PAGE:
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Review – Camaraderie of the Marvelous

From the preface of Camaraderie of the Marvelous: “I give praise for words that hold me captive and sometimes even dance into song”; to the last line of the last poem: “Percussion is a matter of attunement,” Dianna MacKinnon Henning’s new collection of poems gives us music and dancing; also, drought, hunger, shepherds, bodies of water, houses. The poems give us food: beans, tomatoes, honey garlic, tea, potatoes, bay laurel. And throughout these images, she portrays family and relationships with the keen eye of lived experience: marriage, children, broken relationships, old age. These poems are as attentive and forceful as they are private.

Poems in the first section of Camaraderie describe the consequences of animals and humans interacting in nature. Speaking of a doe: “Their hunger howled like coyotes in moonlight.” There are philosophical lines all the way through the book. “You’ll never / get used to the way memory / makes you live many lives.” Wisdom and emotion exist alongside rhubarb and stone children. The last poem in this chapter begins: “If you stare at something long enough it assumes a life of its own” as the speaker sees a leaf as a cat. Like staring at a specific word so long it seems to be spelled wrong.

Chapter 2 involves the domestic—the very soul of our lives: food, relationships, household, soup simmering, even a recipe for cooking Great Northern beans. I am drawn to this chapter because of its emphasis on the domestic. Such topics have been disparaged in the past (by men perhaps) and these poems have the sure-footedness of any of the others in Camaraderie. “ … luck is perseverance: keep at something / long enough and the gold of art / becomes revelation.” There is so much revelation in this collection of poems.

A description of the house of her marriage begins Chapter Three: “But houses are sometimes / astute scholars who study their people … when the people broke, the house, too.” The chapter ends with a poem with the wonderful title “The Old Woman Gathers her Memories and Makes a House Plan from Them.” This part of Camaraderie has elegies for aging and a marriage and a favored house. “Timber framing depends on the wood’s strength, / the memory of touch, how bones grew to accommodate flesh.” These lovely lines describe both the house and the marriage. 

Chapter Four brings more of the world into the poems: “I can’t reconcile what is happening in the world,” always with awareness of the inner spaces of family and memory: “There were two races in our family: women and men … You’re to be seen, not heard.” We visit the family lake camp and the cellar of the family house. Cousins appear, death is a topic of discussion. “She wonders … if the dead, out of longing, draw close, waiting / for someone to tug them back.” There are elegies here, too. In the last poem of the section: “But what’s beautiful is the soul, its cocoon, as it flutters above / bedposts, a delicate hologram on the text of grief.”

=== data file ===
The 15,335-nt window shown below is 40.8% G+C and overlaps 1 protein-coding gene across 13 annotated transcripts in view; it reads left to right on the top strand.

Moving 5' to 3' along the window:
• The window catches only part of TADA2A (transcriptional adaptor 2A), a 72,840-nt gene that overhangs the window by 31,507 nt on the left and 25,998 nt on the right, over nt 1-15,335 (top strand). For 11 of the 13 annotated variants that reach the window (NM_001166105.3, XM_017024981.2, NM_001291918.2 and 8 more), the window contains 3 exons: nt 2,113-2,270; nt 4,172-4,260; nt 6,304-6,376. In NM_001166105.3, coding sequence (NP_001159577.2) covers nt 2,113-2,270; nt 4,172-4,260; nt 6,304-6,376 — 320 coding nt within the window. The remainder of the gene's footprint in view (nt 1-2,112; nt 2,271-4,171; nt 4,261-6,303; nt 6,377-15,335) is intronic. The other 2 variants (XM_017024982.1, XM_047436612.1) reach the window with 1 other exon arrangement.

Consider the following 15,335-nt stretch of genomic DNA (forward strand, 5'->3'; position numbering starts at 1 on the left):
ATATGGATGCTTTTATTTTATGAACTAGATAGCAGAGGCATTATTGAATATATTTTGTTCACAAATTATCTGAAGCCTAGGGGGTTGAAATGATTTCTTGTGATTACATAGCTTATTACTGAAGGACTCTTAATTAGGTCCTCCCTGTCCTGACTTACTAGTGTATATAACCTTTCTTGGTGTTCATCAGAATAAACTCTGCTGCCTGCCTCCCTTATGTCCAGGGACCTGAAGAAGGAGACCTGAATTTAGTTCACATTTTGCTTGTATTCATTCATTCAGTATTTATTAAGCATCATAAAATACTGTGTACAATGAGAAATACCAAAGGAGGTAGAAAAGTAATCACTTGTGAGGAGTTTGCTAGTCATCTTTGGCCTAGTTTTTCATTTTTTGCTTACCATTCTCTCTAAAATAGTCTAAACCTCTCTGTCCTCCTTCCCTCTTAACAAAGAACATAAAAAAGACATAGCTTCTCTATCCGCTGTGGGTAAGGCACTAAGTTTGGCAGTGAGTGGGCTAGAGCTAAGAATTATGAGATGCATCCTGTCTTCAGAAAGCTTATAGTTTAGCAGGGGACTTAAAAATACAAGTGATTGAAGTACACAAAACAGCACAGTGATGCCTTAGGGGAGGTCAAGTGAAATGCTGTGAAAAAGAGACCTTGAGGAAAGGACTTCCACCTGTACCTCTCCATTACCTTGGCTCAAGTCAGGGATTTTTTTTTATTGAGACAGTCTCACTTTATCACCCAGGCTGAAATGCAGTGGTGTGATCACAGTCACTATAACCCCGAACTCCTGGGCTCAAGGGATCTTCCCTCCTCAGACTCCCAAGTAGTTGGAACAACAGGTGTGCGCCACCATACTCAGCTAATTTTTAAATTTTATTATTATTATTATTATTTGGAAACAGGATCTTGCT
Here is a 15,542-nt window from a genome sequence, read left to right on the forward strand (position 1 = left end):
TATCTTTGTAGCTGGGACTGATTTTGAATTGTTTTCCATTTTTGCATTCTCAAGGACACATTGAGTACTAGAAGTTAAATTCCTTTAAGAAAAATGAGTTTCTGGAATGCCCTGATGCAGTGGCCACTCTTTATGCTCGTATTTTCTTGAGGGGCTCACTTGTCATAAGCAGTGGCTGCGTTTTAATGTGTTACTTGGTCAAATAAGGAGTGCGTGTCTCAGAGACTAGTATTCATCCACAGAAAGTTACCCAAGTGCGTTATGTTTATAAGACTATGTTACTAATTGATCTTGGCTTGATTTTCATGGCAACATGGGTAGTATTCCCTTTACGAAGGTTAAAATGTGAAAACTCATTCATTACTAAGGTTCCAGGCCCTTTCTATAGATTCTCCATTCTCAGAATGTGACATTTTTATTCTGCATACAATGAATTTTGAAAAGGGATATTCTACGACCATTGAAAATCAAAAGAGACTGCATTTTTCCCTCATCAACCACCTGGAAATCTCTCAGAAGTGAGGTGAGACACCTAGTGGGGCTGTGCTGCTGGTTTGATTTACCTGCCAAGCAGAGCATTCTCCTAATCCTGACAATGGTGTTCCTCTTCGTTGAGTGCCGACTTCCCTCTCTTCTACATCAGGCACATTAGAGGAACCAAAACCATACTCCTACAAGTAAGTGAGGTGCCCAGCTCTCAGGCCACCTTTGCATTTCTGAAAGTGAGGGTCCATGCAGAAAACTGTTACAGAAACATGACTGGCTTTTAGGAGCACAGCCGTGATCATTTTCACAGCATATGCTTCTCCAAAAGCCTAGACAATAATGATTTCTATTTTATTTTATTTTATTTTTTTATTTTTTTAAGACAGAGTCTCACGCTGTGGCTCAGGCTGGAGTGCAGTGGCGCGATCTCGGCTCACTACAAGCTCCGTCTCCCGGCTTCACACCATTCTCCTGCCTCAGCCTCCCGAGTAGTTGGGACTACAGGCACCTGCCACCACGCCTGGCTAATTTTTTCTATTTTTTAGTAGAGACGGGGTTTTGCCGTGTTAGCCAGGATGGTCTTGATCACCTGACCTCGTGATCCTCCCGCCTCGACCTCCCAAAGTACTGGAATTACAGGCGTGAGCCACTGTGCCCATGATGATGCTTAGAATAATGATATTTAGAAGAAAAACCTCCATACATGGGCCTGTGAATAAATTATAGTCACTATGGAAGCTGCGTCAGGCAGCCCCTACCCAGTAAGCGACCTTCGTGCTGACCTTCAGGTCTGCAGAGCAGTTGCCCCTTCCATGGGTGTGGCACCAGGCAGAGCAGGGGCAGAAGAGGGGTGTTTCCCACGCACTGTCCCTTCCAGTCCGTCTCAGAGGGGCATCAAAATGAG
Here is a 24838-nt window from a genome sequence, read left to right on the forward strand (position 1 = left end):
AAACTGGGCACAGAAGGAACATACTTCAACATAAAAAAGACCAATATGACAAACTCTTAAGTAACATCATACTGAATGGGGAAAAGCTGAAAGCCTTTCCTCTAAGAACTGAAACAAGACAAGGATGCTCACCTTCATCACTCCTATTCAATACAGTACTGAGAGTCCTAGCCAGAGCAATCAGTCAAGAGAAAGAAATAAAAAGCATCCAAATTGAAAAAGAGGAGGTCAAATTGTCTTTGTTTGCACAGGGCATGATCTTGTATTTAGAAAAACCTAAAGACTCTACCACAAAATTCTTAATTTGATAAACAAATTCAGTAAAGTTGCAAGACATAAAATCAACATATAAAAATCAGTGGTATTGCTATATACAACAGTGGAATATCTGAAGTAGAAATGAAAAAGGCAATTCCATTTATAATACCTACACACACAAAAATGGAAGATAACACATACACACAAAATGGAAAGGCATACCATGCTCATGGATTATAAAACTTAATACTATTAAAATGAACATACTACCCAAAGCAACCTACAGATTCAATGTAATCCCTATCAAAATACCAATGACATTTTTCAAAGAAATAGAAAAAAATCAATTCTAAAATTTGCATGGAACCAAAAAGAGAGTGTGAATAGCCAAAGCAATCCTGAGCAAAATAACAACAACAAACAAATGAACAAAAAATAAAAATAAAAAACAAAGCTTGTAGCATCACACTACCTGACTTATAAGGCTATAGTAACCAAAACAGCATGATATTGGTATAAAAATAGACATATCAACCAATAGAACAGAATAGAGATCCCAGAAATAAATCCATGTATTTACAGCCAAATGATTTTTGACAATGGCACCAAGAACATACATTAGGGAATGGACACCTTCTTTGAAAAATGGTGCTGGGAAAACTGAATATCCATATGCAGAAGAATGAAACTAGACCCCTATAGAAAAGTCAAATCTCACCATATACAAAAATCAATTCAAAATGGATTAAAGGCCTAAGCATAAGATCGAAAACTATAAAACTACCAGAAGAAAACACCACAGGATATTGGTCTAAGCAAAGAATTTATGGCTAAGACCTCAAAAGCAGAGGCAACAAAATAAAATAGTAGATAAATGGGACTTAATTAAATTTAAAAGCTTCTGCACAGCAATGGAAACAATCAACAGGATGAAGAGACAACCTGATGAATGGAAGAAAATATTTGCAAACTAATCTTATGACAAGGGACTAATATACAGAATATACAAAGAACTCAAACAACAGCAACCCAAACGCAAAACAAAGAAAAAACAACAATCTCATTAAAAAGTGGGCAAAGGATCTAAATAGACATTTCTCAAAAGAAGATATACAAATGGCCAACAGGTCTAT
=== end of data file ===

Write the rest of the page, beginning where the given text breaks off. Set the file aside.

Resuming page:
Henning moves back to water and nature in Chapter Five. Rivers, stars, stones, a sparrow, chickadees. Then angel wings, a riverbed, the moon, the sea. “So much along the way was wonder.” Each image builds on the next, until the reader is awash in the galaxy, the universe. In the marvelous.

Camaraderie of the Marvelous is a woman’s gaze on the outside world and the inner spaces of her life and memory. It is full of wonder and marvels and the poet’s clear observations of her personal life and nature. “In every leaf that trembles, in every grain of sand,” says a Bob Dylan song. Henning sees these things and more. She conjures their underlying spirits for us. 

William Carlos Williams said, “it is difficult / to get the news from poems … men die miserably every day / for lack / of what is found there.” But in this time of pandemic when no news seems to be good news, Camaraderie of the Marvelous is a welcome addition to the canon and to the lives of readers. I urge you to welcome Henning’s words into your life.

                                                 Liza Porter, author of Red Stain and Keep the Singing.

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